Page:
An ATC is required to maintain a system of recordkeeping that will permit the identification for purposes of recall of any lot or batch of medicinal marijuana from registered qualifying patients when such is found to be unsafe for use.

Cultivation of marijuana

All cultivation of marijuana is required to take place in an enclosed, locked facility. Access to the enclosed, locked facility is limited. An ATC must produce marijuana only at the indoor cultivation site and area authorized in the permit.

Storage of marijuana

An ATC is required to limit access to medicinal marijuana storage areas to the absolute minimum number of specifically authorized employees. Each alternative treatment center shall ensure that the storage of usable marijuana prepared for dispensing to patients is in a locked area with adequate security.


An ATC may cultivate no more than three strains of medicinal marijuana. Strains of marijuana authorized for cultivation shall be labeled as one of the following strengths: low, medium or high.

Processing & Packaging of Marijuana

An ATC is required to process marijuana in a safe and sanitary manner to protect registered qualifying patients from adulterated marijuana and is required to process the dried leaves and flowers of the female marijuana plant only.

Each ATC must place a legible, firmly affixed label each package of medicinal marijuana it prepares to dispense. The label must include:

  • The name and address of the ATC that produced the medicinal marijuana.
  • The quantity of the medicinal marijuana contained within the package.
  • The date that the ATC packaged the content.
  • A sequential serial number, lot number and barcode to identify lot associated with manufacturing and processing.
  • Whether the medicinal marijuana is of the low, medium or high strength strain.
  • A statement that the product is for medical use by a qualifying patient and not for resale.
  • A list of any other ingredients besides medicinal marijuana contained within the package.

Pesticides & Organic Marijuana

There are no pesticides authorized for use on marijuana, and the unauthorized application of pesticides is unlawful. Marijuana for medical use may be labeled “organic” if the registered dispensary is certified as being in compliance with the United States Department of Agriculture certification requirements applying to organic products.

Marketing & Advertisement

For marketing and advertisement purposes, there are some rules ATCs must follow.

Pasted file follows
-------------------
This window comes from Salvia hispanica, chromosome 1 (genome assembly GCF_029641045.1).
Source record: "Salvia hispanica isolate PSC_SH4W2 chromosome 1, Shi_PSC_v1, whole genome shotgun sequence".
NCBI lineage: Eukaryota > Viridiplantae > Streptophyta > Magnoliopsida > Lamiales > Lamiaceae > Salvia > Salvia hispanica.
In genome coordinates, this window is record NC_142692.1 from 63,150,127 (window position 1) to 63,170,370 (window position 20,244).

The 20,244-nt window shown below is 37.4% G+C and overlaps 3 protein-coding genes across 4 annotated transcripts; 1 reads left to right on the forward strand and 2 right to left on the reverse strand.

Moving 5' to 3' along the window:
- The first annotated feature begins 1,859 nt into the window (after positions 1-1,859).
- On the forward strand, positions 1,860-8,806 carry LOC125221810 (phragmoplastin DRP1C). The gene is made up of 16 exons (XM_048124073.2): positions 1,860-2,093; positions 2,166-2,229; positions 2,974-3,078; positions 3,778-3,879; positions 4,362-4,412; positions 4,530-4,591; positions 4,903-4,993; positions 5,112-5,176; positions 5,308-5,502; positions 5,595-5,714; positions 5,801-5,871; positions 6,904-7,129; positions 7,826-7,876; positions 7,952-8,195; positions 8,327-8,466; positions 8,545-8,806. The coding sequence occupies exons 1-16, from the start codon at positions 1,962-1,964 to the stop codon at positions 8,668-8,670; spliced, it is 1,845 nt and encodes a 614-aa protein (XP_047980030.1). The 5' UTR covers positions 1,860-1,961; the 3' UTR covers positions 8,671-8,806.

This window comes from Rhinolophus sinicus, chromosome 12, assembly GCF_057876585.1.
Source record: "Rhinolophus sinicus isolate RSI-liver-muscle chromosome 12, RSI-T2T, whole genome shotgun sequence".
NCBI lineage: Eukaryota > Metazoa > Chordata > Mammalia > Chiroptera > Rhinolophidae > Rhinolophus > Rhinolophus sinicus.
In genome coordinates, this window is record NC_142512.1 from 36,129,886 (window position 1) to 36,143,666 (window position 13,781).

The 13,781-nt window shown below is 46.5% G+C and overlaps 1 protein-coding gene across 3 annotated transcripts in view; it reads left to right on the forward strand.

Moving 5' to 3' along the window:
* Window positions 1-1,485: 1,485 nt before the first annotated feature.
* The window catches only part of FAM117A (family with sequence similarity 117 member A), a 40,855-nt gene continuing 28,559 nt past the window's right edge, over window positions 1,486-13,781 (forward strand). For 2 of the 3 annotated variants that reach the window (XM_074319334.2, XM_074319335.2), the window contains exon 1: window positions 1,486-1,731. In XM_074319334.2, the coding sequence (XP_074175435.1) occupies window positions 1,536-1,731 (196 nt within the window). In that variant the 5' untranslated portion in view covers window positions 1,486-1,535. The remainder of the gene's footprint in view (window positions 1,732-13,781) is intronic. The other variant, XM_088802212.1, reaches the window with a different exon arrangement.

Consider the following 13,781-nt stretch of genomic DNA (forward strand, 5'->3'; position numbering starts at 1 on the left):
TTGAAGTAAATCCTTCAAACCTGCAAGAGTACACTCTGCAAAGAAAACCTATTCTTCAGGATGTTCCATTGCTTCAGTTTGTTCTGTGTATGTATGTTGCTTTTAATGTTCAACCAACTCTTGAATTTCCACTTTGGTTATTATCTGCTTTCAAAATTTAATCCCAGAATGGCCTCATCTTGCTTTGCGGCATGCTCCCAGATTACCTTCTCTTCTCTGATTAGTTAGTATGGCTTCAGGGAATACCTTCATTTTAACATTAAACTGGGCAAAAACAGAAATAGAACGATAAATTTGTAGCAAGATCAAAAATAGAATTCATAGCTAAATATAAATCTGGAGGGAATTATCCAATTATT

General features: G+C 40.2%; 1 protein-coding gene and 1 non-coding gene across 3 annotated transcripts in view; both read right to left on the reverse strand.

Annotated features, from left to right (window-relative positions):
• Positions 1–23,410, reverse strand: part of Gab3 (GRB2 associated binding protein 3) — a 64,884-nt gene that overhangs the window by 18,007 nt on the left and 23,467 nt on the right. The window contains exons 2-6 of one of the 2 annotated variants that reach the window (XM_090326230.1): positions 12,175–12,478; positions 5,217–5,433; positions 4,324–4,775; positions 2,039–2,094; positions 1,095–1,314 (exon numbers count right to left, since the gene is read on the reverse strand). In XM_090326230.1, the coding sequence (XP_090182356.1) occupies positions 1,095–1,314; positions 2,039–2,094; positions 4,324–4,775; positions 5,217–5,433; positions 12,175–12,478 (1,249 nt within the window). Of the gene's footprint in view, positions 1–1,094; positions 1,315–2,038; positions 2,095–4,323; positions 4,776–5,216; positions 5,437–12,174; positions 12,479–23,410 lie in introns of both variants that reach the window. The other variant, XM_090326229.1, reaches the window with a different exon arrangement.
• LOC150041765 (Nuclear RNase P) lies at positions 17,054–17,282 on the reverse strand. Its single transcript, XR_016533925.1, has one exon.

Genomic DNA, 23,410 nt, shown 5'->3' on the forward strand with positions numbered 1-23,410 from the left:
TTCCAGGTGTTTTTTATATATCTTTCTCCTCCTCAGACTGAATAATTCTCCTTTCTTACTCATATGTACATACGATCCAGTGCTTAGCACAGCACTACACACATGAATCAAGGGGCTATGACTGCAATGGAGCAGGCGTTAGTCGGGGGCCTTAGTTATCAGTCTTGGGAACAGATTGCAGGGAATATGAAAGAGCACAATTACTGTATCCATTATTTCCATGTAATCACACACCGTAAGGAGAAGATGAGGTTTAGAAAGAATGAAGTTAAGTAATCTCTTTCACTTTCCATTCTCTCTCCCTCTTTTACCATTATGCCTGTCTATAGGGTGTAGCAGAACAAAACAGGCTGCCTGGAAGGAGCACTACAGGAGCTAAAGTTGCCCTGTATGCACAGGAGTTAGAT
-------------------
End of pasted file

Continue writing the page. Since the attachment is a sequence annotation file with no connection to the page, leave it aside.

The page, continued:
• An ATC can use black text on a white background for external signage, labeling, and brochures for the alternative treatment center.
  • ATC signage cannot be illuminated at any time.
  • ATCs are not allowed to display advertisements for medicinal marijuana or a brand name except for purposes of identifying the building by the permitted name.
  • Marijuana and paraphernalia may not be displayed or clearly visible to a person from outside the ATC.


When a permit application is approved and an ATC is ready for operation, representatives of the Department or any other State agency, as applicable, must conduct an inspection to determine if the facility complies with applicable laws and rules.

Onsite Assessment

An ATC is subject to onsite assessment by the Department at any time. The Department may enter an ATC without notice to carry out an onsite assessment. All ATCs are required to provide the Department or the Department's designee immediate access to any material and information.

Quality Control

To ensure the safety of registered qualifying patients, ATCs are required to provide samples to the Department during announced and unannounced inspections for product quality control.

Medical Marijuana Program Reporting Requirements

There are a number of reporting requirements if practitioners, patients, caregivers, and ATCs want to remain in compliance. Below is an overview of what this means for each of these stakeholders.

Registered Practitioners

A physician is required to report a change in the status of a qualifying patient's medical condition that may affect the continued eligibility of that patient as a qualifying patient within 10 days of such change.

Certified Patients & Caregivers

A qualifying patient and caregiver must notify the Department of any change in his or her name, address, alternative treatment center or physician within 10 days of such change.

A qualifying patient or primary caregiver must notify the Department of the theft, loss or destruction of his or her registry identification card within 24 hours after the discovery of the occurrence of the theft, loss or destruction.

Alternative Treatment Center